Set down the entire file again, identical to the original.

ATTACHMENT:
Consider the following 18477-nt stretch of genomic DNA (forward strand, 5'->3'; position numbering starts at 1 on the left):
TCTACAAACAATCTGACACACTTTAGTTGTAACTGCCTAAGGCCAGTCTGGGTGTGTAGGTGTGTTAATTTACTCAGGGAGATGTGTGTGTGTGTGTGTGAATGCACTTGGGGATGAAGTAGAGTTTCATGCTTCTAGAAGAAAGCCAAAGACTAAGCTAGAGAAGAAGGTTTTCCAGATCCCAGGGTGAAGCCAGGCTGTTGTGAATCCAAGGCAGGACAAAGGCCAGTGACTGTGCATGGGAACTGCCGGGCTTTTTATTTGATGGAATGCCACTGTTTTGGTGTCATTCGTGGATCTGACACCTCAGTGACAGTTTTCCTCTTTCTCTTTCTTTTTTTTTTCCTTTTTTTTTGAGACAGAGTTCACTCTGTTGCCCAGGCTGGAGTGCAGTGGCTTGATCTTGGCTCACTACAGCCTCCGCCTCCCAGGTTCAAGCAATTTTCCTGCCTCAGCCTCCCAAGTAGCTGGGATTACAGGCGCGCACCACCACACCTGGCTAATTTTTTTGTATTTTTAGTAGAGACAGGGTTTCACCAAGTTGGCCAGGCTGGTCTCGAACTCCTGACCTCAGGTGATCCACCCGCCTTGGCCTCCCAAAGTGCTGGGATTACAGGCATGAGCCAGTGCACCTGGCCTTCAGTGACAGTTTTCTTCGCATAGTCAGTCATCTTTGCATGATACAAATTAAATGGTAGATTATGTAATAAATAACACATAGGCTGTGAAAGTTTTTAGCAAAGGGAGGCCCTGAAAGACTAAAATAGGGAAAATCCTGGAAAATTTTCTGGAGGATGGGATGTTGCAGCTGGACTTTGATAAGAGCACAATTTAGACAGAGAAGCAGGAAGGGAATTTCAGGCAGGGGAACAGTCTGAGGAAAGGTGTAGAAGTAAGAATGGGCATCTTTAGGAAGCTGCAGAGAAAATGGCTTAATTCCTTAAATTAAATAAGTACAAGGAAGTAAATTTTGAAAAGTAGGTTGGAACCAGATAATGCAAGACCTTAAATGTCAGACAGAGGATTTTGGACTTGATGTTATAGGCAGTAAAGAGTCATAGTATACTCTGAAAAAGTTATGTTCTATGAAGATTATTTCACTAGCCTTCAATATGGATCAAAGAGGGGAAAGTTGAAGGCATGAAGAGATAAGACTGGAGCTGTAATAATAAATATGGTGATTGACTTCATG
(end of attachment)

Consider the following 18477-nt stretch of genomic DNA (forward strand, 5'->3'; position numbering starts at 1 on the left):
TCTACAAACAATCTGACACACTTTAGTTGTAACTGCCTAAGGCCAGTCTGGGTGTGTAGGTGTGTTAATTTACTCAGGGAGATGTGTGTGTGTGTGTGTGAATGCACTTGGGGATGAAGTAGAGTTTCATGCTTCTAGAAGAAAGCCAAAGACTAAGCTAGAGAAGAAGGTTTTCCAGATCCCAGGGTGAAGCCAGGCTGTTGTGAATCCAAGGCAGGACAAAGGCCAGTGACTGTGCATGGGAACTGCCGGGCTTTTTATTTGATGGAATGCCACTGTTTTGGTGTCATTCGTGGATCTGACACCTCAGTGACAGTTTTCCTCTTTCTCTTTCTTTTTTTTTTCCTTTTTTTTTGAGACAGAGTTCACTCTGTTGCCCAGGCTGGAGTGCAGTGGCTTGATCTTGGCTCACTACAGCCTCCGCCTCCCAGGTTCAAGCAATTTTCCTGCCTCAGCCTCCCAAGTAGCTGGGATTACAGGCGCGCACCACCACACCTGGCTAATTTTTTTGTATTTTTAGTAGAGACAGGGTTTCACCAAGTTGGCCAGGCTGGTCTCGAACTCCTGACCTCAGGTGATCCACCCGCCTTGGCCTCCCAAAGTGCTGGGATTACAGGCATGAGCCAGTGCACCTGGCCTTCAGTGACAGTTTTCTTCGCATAGTCAGTCATCTTTGCATGATACAAATTAAATGGTAGATTATGTAATAAATAACACATAGGCTGTGAAAGTTTTTAGCAAAGGGAGGCCCTGAAAGACTAAAATAGGGAAAATCCTGGAAAATTTTCTGGAGGATGGGATGTTGCAGCTGGACTTTGATAAGAGCACAATTTAGACAGAGAAGCAGGAAGGGAATTTCAGGCAGGGGAACAGTCTGAGGAAAGGTGTAGAAGTAAGAATGGGCATCTTTAGGAAGCTGCAGAGAAAATGGCTTAATTCCTTAAATTAAATAAGTACAAGGAAGTAAATTTTGAAAAGTAGGTTGGAACCAGATAATGCAAGACCTTAAATGTCAGACAGAGGATTTTGGACTTGATGTTATAGGCAGTAAAGAGTCATAGTATACTCTGAAAAAGTTATGTTCTATGAAGATTATTTCACTAGCCTTCAATATGGATCAAAGAGGGGAAAGTTGAAGGCATGAAGAGATAAGACTGGAGCTGTAATAATAAATATGGTGATTGACTTCATG